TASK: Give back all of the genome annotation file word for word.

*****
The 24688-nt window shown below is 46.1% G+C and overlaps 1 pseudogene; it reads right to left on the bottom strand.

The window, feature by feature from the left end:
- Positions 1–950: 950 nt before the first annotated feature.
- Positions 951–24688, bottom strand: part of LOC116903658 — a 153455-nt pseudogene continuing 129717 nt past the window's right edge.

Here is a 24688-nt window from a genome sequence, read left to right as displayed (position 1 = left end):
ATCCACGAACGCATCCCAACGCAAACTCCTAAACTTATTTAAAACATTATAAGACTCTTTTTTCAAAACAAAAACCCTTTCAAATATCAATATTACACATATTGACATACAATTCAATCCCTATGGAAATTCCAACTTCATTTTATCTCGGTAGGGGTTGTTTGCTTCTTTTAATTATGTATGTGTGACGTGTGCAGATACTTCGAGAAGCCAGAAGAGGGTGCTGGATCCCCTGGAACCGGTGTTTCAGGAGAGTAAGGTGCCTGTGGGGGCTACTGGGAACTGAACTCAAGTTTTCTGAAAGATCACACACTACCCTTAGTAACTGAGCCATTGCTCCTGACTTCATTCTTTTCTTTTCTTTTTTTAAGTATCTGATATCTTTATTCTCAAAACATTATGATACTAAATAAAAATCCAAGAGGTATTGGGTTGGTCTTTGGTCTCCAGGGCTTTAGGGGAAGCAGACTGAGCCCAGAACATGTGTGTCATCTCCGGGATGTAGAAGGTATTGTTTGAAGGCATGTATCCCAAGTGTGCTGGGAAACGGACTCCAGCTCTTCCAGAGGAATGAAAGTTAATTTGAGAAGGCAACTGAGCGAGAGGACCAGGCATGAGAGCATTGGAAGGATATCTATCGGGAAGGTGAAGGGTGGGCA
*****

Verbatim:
The 24688-nt window shown below is 46.1% G+C and overlaps 1 pseudogene; it reads right to left on the bottom strand.

The window, feature by feature from the left end:
- Positions 1–950: 950 nt before the first annotated feature.
- Positions 951–24688, bottom strand: part of LOC116903658 — a 153455-nt pseudogene continuing 129717 nt past the window's right edge.

Here is a 24688-nt window from a genome sequence, read left to right as displayed (position 1 = left end):
ATCCACGAACGCATCCCAACGCAAACTCCTAAACTTATTTAAAACATTATAAGACTCTTTTTTCAAAACAAAAACCCTTTCAAATATCAATATTACACATATTGACATACAATTCAATCCCTATGGAAATTCCAACTTCATTTTATCTCGGTAGGGGTTGTTTGCTTCTTTTAATTATGTATGTGTGACGTGTGCAGATACTTCGAGAAGCCAGAAGAGGGTGCTGGATCCCCTGGAACCGGTGTTTCAGGAGAGTAAGGTGCCTGTGGGGGCTACTGGGAACTGAACTCAAGTTTTCTGAAAGATCACACACTACCCTTAGTAACTGAGCCATTGCTCCTGACTTCATTCTTTTCTTTTCTTTTTTTAAGTATCTGATATCTTTATTCTCAAAACATTATGATACTAAATAAAAATCCAAGAGGTATTGGGTTGGTCTTTGGTCTCCAGGGCTTTAGGGGAAGCAGACTGAGCCCAGAACATGTGTGTCATCTCCGGGATGTAGAAGGTATTGTTTGAAGGCATGTATCCCAAGTGTGCTGGGAAACGGACTCCAGCTCTTCCAGAGGAATGAAAGTTAATTTGAGAAGGCAACTGAGCGAGAGGACCAGGCATGAGAGCATTGGAAGGATATCTATCGGGAAGGTGAAGGGTGGGCA